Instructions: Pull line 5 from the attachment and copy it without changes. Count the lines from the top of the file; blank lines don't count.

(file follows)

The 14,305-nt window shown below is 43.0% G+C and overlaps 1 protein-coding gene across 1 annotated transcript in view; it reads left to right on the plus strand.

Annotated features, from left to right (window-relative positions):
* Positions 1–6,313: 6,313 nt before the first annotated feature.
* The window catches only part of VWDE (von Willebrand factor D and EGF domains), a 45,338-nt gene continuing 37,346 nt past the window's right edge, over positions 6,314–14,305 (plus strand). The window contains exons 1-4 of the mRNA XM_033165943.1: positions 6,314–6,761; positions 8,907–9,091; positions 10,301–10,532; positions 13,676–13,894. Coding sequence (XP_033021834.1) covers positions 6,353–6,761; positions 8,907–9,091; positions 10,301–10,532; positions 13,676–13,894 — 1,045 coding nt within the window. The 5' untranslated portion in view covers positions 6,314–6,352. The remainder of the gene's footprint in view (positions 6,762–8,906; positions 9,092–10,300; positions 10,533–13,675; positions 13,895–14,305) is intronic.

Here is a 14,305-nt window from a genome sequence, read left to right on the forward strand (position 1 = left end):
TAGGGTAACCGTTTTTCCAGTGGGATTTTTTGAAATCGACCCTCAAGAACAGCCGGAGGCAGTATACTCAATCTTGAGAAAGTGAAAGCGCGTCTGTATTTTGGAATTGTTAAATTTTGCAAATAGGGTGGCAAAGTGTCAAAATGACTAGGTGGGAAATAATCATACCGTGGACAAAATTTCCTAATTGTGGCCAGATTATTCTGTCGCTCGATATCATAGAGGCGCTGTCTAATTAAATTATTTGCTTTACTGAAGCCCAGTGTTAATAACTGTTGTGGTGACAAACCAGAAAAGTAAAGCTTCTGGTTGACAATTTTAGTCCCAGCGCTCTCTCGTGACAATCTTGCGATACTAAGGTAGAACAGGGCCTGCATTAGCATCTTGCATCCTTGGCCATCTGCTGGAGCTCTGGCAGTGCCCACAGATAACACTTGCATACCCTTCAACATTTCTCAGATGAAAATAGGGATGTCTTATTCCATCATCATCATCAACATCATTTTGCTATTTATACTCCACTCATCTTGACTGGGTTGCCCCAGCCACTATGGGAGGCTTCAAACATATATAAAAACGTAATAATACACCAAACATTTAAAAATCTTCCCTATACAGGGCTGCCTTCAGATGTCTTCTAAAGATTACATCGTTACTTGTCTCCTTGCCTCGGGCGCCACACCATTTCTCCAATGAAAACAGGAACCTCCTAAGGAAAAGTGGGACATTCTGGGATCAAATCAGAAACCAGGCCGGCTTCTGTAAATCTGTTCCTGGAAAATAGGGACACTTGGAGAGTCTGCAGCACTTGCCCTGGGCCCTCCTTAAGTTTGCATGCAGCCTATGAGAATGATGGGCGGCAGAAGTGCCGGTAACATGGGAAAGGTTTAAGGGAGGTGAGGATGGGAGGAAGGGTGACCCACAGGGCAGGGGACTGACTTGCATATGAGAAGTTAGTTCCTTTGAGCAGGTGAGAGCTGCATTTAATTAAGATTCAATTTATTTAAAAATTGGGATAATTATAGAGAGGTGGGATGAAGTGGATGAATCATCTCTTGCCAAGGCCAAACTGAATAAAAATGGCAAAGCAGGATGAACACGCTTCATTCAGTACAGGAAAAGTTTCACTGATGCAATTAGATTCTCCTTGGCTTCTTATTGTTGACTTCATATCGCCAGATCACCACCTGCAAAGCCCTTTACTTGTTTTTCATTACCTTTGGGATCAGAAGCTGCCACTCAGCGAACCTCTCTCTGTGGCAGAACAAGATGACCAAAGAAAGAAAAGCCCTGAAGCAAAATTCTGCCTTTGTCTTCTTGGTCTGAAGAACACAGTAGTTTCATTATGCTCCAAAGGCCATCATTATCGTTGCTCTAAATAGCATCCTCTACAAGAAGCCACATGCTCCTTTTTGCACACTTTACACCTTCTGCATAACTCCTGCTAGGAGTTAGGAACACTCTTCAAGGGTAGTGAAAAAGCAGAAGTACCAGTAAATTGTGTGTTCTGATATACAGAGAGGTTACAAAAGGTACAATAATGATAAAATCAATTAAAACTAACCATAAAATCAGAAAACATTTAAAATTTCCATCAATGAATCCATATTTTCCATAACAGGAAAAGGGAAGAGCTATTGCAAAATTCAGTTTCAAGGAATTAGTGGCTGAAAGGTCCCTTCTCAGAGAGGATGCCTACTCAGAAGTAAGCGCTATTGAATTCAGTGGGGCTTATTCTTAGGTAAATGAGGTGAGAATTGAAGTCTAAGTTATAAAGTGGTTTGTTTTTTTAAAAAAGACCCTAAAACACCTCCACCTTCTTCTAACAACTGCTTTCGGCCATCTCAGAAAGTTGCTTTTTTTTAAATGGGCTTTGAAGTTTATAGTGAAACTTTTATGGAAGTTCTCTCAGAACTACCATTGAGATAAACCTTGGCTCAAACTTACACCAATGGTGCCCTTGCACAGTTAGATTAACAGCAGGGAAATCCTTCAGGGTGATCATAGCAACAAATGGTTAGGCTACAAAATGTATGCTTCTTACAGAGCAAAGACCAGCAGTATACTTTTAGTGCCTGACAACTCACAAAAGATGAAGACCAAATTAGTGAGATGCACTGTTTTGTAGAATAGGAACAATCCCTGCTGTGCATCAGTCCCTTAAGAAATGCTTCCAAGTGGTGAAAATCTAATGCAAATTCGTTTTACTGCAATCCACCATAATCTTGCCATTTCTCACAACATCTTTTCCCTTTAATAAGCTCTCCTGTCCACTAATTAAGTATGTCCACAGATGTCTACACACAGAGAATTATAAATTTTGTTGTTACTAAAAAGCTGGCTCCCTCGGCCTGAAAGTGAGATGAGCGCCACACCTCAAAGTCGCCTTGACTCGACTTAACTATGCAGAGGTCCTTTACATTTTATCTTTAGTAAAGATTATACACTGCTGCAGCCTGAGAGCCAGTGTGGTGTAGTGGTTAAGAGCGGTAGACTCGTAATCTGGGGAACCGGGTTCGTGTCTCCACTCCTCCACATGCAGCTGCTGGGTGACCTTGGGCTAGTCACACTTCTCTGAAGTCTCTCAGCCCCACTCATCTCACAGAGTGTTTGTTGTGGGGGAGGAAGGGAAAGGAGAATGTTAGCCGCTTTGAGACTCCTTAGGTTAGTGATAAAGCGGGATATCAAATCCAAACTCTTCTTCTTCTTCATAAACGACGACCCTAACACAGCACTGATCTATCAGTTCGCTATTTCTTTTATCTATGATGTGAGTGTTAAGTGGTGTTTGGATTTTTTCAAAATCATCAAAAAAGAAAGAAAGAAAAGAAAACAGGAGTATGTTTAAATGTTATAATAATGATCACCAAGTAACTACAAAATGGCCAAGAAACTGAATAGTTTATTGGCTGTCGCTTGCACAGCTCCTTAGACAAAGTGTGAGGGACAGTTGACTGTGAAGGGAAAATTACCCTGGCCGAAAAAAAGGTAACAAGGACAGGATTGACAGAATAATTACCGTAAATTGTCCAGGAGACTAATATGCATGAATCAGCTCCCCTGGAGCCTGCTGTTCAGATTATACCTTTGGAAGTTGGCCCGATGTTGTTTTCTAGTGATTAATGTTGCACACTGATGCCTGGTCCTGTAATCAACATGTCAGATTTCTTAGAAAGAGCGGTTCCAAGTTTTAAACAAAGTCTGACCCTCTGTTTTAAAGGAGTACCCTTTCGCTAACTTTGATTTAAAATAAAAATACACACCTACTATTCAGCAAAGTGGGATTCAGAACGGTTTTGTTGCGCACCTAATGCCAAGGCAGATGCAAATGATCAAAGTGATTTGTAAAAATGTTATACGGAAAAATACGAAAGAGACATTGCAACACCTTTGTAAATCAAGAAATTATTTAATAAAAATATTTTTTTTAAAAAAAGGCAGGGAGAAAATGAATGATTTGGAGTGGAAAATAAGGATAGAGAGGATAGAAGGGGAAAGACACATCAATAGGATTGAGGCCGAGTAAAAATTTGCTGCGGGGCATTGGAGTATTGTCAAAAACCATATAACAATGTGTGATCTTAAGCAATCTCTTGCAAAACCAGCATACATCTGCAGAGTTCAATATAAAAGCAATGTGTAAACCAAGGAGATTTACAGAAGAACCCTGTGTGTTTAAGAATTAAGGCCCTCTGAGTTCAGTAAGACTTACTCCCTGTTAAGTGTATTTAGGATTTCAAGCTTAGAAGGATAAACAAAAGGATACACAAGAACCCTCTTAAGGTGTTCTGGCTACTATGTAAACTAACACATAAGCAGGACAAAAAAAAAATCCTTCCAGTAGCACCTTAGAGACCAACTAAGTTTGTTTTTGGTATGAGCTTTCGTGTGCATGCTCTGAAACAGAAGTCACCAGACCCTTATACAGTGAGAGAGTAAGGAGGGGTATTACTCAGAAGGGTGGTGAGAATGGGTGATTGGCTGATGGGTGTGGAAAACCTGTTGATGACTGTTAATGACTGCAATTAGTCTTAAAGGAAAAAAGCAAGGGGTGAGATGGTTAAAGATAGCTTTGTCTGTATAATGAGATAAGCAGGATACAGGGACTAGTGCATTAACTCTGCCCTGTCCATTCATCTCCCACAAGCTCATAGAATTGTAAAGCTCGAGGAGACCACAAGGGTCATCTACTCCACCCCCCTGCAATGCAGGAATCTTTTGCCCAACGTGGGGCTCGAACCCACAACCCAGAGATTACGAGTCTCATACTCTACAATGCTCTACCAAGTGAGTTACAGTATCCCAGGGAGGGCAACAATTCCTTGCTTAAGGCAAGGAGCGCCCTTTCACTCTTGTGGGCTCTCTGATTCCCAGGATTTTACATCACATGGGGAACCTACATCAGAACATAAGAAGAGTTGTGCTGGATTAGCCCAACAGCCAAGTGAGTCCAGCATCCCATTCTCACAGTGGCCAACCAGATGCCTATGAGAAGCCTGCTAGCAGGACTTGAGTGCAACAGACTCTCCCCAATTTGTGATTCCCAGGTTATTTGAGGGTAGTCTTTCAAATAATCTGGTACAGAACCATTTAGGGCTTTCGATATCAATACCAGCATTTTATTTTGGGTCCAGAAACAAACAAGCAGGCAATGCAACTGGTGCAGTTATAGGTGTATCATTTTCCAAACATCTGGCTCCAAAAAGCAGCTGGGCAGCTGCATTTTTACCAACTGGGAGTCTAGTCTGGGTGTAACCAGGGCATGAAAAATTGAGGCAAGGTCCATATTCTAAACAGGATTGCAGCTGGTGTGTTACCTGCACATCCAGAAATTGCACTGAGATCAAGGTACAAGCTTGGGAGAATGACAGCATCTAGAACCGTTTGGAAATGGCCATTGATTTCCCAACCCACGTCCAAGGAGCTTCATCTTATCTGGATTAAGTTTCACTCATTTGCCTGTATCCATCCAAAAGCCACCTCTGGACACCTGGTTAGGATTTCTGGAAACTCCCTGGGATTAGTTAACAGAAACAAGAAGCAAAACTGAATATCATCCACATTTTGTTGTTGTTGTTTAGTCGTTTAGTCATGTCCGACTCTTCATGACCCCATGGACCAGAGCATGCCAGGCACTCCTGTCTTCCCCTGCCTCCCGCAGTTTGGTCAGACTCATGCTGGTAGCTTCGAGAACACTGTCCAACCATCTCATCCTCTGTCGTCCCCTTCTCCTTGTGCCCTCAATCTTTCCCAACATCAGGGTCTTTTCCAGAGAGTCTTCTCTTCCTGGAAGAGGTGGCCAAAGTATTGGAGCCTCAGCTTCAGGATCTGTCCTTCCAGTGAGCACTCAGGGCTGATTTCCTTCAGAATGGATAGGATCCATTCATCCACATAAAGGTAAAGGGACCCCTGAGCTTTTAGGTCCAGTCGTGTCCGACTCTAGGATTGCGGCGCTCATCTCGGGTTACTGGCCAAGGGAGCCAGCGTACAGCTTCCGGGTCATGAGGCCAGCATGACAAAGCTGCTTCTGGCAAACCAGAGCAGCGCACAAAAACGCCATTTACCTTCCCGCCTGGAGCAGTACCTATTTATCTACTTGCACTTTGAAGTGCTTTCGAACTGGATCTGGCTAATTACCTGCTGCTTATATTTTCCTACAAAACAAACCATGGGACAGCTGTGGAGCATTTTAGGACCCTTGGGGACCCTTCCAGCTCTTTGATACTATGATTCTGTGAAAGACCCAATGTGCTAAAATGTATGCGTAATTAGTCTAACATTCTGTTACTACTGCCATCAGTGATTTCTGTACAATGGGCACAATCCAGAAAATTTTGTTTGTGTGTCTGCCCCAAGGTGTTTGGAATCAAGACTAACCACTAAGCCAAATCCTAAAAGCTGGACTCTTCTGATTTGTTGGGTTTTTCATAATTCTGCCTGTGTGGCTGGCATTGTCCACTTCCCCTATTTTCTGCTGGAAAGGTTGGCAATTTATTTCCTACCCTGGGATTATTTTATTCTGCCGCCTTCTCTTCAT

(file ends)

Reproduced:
Here is a 14,305-nt window from a genome sequence, read left to right on the forward strand (position 1 = left end):